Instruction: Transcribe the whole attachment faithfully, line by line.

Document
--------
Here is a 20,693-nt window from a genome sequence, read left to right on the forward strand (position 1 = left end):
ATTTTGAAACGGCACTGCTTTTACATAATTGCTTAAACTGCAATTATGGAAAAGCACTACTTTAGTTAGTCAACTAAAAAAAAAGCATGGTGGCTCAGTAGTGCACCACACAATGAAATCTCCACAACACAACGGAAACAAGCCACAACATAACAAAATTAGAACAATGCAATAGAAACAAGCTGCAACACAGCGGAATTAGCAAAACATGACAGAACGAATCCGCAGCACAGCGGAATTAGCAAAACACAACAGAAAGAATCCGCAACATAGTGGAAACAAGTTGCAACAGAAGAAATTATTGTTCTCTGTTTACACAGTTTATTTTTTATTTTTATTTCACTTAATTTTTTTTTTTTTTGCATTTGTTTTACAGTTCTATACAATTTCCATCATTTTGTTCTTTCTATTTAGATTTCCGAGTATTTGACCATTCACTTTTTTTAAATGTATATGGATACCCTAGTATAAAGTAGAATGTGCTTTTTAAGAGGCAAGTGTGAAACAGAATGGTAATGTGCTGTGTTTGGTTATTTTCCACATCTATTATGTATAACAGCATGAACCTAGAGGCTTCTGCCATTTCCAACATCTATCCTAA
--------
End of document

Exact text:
Here is a 20,693-nt window from a genome sequence, read left to right on the forward strand (position 1 = left end):
ATTTTGAAACGGCACTGCTTTTACATAATTGCTTAAACTGCAATTATGGAAAAGCACTACTTTAGTTAGTCAACTAAAAAAAAAGCATGGTGGCTCAGTAGTGCACCACACAATGAAATCTCCACAACACAACGGAAACAAGCCACAACATAACAAAATTAGAACAATGCAATAGAAACAAGCTGCAACACAGCGGAATTAGCAAAACATGACAGAACGAATCCGCAGCACAGCGGAATTAGCAAAACACAACAGAAAGAATCCGCAACATAGTGGAAACAAGTTGCAACAGAAGAAATTATTGTTCTCTGTTTACACAGTTTATTTTTTATTTTTATTTCACTTAATTTTTTTTTTTTTTGCATTTGTTTTACAGTTCTATACAATTTCCATCATTTTGTTCTTTCTATTTAGATTTCCGAGTATTTGACCATTCACTTTTTTTAAATGTATATGGATACCCTAGTATAAAGTAGAATGTGCTTTTTAAGAGGCAAGTGTGAAACAGAATGGTAATGTGCTGTGTTTGGTTATTTTCCACATCTATTATGTATAACAGCATGAACCTAGAGGCTTCTGCCATTTCCAACATCTATCCTAA